Review: Molupi Lepedi’s Back to Ashes is an intricately polished piece of theatre – coiled around grief swathed in humour, voice (song) and dance

Back to Ashes- on the Baxter as part of The Zabalaza Finest of The Fest- until September 17, 2022

Writer/director: Molupi Lepedi
Ensemble cast: Includes – Mthobisi Mphandle, Zanokhanyo Salman, Snalo Ndzunga, Noluvuyo Qhogi, Luyanda Nodilinga, Bulelani Mananga, Kabelo Lebenya, Fefekazi, Mfundisi, Siyabonga Jim, Nizole Mandumbu and Zintle Zwelibi

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Back to Ashes is heartbreaking theatre, coiled around grief but swathed in humour, voice (song) and dance which provides release. Outstanding script, staging (lighting, design, costumes), performances (terrific a cappella/choral work and dance by the ensemble cast). It is on until Saturday- September 17, 2022 – at the Baxter as part of The Zabalaza Finest of The Fest. It is a must-see. It blew me away on many levels. 

The writer and director is Molupi Lepedi- Magnet Theatre Graduate and winner of the 2019 Best Supporting Actor Award.   The play was formerly titled, Mothers Son Devour. The narrative wraps and loops around itself. Consummate direction by Lepedi, with dazzling use of physical theatre, voice, props (for example, a velvet cushion for a ring during a marriage proposal).

Okay, so here we is a plot spoiler alert, although the original title and the media release does reveal that this is not a comfortable play. There is a young woman, the pride of her clan, family, wider society who goes from her village, to Cape Town to further her dreams and her education. Much has been invested in her –in furthering her dreams- the hope that she embodies for all- back home. And then an evil man rips it all away. Back to Ashes is theatre of rage. It plumbs the depths of despair of around us (violence, rape, murder). The play is a howl: An appeal -to put an end to the senseless loss of lives through violence and for men to respect women – to respect the mothers – who birthed them. It sounds bleak and yeah, it’s not a nice story. But it’s our story. Within the despair and rage is the acknowledgment that the sun will rise. It will be evening. There will be new beginnings- births, unions, successes. There will be moments when we can laugh and should laugh (as we do in this play- lots of funny lines – terrific writing). We must celebrate new lives and look to a future, without ashes.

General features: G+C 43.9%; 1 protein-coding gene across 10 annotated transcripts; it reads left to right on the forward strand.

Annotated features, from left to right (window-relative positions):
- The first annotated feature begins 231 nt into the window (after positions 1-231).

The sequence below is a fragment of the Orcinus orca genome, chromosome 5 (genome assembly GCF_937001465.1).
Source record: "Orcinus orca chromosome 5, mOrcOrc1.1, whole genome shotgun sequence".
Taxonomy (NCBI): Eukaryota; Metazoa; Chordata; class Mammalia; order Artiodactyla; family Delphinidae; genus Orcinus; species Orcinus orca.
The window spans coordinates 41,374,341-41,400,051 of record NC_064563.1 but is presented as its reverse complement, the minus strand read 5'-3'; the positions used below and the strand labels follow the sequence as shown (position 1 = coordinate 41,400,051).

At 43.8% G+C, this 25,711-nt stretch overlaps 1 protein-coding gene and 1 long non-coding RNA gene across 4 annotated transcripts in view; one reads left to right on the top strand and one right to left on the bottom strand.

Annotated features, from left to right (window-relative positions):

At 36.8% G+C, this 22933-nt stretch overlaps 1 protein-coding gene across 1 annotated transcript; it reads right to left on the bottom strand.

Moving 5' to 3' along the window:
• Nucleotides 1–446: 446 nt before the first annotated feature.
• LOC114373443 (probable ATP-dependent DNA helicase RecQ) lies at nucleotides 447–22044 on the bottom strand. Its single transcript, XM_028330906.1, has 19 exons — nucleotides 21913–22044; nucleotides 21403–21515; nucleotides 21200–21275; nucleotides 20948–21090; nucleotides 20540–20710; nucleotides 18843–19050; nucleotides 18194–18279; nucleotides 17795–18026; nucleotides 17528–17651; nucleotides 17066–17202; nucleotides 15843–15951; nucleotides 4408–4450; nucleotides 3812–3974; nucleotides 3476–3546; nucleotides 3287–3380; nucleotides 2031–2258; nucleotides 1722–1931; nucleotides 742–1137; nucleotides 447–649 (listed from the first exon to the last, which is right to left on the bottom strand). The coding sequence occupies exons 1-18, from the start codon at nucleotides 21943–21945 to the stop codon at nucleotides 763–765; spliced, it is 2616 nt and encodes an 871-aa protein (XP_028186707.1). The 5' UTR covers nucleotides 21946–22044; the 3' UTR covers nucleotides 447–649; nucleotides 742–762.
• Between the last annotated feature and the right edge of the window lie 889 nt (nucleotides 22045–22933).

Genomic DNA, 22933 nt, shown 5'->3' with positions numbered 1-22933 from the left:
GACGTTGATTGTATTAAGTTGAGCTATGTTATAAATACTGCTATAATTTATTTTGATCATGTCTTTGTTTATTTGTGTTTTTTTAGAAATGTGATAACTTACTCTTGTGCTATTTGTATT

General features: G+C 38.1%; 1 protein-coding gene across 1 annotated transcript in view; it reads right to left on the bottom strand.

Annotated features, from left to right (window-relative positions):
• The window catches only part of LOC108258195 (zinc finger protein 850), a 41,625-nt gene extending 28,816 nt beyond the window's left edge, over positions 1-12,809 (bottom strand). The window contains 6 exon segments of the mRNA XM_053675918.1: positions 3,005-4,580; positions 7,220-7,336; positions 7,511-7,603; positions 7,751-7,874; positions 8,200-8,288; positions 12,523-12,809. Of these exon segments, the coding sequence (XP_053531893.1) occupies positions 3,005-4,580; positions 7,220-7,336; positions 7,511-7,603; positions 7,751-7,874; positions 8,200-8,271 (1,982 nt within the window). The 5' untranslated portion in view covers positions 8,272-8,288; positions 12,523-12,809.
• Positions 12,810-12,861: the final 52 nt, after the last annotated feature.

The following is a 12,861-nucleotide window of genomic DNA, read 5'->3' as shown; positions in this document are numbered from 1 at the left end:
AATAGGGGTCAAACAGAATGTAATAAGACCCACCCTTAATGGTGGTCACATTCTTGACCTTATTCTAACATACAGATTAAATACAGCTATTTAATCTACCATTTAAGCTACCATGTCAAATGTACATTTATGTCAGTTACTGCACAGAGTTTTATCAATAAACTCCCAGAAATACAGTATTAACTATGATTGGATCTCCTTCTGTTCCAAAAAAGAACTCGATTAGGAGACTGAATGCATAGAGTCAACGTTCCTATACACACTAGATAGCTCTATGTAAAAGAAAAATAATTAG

Grief, anger, loss: It is not easy to transmute this into a play on the stage and somehow make art out of life, by harnessing the pain but at the same time framing it in a way that we as the audience, do not look away. Lepedi has used the theatrical space as a container to tell his story. Lapedi grapples with a lot – the pandemic of violence-the lack of accountability- and he arranges movement and sound so that we can contemplate, process, engage; laugh at times. Rage, outrage, indignation is contained (visually and emotionally), within the unfurling narratives.

The ensemble is brilliant- every person on that stage is a stand-out. They group in formations on two plinths on stage and then individuals are foregrounded. The interplay between the groups is impeccably choreographed. It’s not just the choreography (Buhle Stefane and Olwethu Qavile) but also the way the bodies/grouping shift. Most of the dialogue is in isiXhosa and English surtitles are beamed onto a screen. The surtitles are excellent. One can see that care has gone into getting the translations to synch with the dialogue. Back to Ashes is an intricately polished piece of theatre which could – and should – be staged in cities abroad – Paris, London, New York. The combination of voice (a capella), physical movement and dance, imbues Back to Ashes with an operatic vibe.  And there is Molupi’s script – which is poetic, elegiac and has shots of laughter. Back to Ashes is an exceptional piece of theatre.

✳ Featured image – Back to Ashes. Supplied.